The market for English language publishing in Continental Europe existed well before Tauchnitz came along in 1842. It was dominated by two large French publishers, Galignani and Baudry, both of which published the latest English novels without any authorisation or any payment to the author. But there was also a German publisher, Frederick Fleischer of Leipzig with an interest in the market.
Fleischer’s niche seems to have been publishing series of books by particular authors, starting with Edward Lytton Bulwer (later Bulwer-Lytton) in 1834. Bulwer was only 31 at the time, perhaps a bit young for a ‘Complete Works’, but he was at the height of his popularity with already several novels to his name. Fleischer launched the series with ‘Pelham’ (later to be the first novel in the Tauchnitz series as well) and followed up with another five volumes of the series in that first year.
By the end of 1935 Fleischer had more or less caught up with Bulwer Lytton’s published output to date and celebrated with his portrait and signature as a frontispiece to volume 10. This might well have reinforced the impression that the series had his authorisation, which it certainly didn’t.
The publisher would now have to wait for new works – not for long as Bulwer was a prolific writer, but in the meantime it was time to launch a new author. Fleischer now settled on Frederick Marryat, another popular and prolific novelist and particularly a writer of sea stories. He too was given the honour of a ‘complete works’ series, although not the honour of any payment.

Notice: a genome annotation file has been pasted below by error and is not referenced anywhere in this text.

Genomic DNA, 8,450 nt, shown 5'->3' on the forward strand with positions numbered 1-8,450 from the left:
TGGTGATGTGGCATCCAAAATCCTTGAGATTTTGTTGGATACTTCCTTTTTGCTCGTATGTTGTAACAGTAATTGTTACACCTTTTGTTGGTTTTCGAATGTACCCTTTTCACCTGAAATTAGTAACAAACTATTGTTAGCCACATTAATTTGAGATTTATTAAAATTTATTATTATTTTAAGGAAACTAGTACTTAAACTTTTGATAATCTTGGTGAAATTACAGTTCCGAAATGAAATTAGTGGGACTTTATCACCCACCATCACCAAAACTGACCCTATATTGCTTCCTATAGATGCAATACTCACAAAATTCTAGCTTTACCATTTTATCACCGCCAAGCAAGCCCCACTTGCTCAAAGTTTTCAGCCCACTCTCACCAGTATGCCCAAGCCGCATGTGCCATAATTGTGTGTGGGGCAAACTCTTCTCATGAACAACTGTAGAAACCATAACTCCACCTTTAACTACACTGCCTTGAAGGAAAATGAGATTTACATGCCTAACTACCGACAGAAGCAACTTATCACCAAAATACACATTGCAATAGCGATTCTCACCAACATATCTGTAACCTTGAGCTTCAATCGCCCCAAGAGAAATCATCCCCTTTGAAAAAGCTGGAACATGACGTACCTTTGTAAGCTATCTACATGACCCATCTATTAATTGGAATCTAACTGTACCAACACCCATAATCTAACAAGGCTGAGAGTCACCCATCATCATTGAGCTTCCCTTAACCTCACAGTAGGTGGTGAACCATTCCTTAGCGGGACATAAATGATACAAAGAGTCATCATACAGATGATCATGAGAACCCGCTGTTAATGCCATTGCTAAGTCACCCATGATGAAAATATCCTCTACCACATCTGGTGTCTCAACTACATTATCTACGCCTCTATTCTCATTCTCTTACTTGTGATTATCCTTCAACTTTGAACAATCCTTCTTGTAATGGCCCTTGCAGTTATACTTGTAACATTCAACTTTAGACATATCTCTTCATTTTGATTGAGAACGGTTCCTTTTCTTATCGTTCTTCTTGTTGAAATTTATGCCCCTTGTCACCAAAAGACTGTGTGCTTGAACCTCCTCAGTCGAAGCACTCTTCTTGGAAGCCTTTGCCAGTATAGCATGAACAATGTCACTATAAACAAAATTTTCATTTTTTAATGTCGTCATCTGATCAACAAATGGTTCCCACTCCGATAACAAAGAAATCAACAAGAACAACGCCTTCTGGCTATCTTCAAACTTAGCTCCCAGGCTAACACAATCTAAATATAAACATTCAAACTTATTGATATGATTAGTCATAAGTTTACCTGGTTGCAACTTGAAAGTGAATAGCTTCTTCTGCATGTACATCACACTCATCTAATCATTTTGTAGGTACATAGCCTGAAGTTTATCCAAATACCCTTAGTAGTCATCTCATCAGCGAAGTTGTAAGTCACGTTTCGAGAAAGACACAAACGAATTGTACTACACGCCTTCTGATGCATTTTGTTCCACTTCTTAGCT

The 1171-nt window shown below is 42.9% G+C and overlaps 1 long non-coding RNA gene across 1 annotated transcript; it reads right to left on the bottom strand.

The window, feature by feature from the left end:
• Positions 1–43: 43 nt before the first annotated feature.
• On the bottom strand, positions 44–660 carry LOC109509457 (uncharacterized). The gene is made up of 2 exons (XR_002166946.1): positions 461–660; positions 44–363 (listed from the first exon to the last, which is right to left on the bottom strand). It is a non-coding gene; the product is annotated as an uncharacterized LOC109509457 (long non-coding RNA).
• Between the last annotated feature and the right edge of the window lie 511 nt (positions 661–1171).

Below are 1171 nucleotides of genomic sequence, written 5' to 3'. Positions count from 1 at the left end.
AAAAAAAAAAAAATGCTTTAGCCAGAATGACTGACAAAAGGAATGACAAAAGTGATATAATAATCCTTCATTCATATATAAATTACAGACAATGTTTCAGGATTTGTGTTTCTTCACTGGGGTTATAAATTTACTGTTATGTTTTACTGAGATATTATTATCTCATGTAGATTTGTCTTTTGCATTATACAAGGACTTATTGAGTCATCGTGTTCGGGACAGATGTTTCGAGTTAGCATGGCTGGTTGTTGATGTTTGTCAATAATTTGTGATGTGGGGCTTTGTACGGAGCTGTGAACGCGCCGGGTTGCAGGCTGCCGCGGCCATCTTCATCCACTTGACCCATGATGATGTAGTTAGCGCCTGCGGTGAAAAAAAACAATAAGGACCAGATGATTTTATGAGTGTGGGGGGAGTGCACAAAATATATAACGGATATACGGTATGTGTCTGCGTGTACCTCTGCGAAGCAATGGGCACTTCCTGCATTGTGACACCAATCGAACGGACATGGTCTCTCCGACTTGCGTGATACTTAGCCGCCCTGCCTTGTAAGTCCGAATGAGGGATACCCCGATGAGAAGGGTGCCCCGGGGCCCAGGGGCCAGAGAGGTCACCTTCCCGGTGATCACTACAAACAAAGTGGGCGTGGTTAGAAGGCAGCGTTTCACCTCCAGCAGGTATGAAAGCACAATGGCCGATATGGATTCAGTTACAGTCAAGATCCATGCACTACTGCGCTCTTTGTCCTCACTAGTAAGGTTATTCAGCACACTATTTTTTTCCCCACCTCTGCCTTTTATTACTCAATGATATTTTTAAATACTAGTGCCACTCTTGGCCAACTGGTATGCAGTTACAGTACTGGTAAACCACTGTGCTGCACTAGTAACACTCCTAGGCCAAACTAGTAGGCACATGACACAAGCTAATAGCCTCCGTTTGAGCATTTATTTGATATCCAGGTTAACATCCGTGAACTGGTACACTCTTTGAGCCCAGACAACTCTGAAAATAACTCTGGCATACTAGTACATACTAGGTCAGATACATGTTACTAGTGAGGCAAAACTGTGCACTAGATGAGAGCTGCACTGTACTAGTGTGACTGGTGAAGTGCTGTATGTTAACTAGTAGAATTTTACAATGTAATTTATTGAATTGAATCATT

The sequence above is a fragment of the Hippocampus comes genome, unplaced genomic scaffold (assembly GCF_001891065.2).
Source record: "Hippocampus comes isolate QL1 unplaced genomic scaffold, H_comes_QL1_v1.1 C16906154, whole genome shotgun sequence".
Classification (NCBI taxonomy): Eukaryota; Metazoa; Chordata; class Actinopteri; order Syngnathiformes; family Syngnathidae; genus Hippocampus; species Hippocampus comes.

Eight novels by Marryat were published in 1836 and three more in 1837 and 1838, taking the series to eleven volumes, while the Bulwer Lytton series gradually extended to 15 volumes over the same period.
But by 1838 there was a new literary star on the horizon. The Pickwick Papers, serialised in the UK in 1836/7 and published in book form at the end of 1837, had been a huge success. Charles Dickens was now the author everyone wanted to read and Fleischer was not going to disappoint them. The Pickwick Papers appeared as the first two volumes of a new Complete Works of Charles Dickens in early 1839.
The suggestion of a ‘Complete Works’ of Dickens in 1839 was even more odd than it had been for Bulwer five years earlier. Dickens was barely 27 years old and had just two or three published works to his name. ‘Sketches by Boz’ had appeared in 1836 and ‘Oliver Twist’ appeared in book form in April 1839.
But Fleischer was far from alone in seeing the potential of Dickens. Both Baudry and Galignani had already published pirate editions of Pickwick in English in 1838 (with Galignani probably the first). J.J. Weber had also published a German translations in parts in 1837/8 and 1839 saw a second translation from Vieweg & Sohn of Braunschweig.
Fleischer followed up with ‘Oliver Twist’ as volume 3, ‘Nicholas Nickleby’ as volumes 4 and 5 and ‘Sketches’ as volume 6, so that by the end of 1940 he was up to date with Dickens’ works. Three volumes of ‘Master Humphrey’s Clock’ followed in 1841/2, taking Dickens to 9 volumes, while Bulwer gradually increased to 20 volumes and Marryat to 14.
Then in 1942 the rival Tauchnitz series launched, also in Leipzig, and it was very quickly all over for Fleischer. Even before Tauchnitz in mid-1843 landed the hammer blow of obtaining authorisation from the authors in return for payment, Fleischer had more or less given up. The final volume, ‘The last of the barons’ by Bulwer, appeared in 1843 and Fleischer, one of the last of the pirates, hauled down his Jolly Roger and went back to publishing books in German.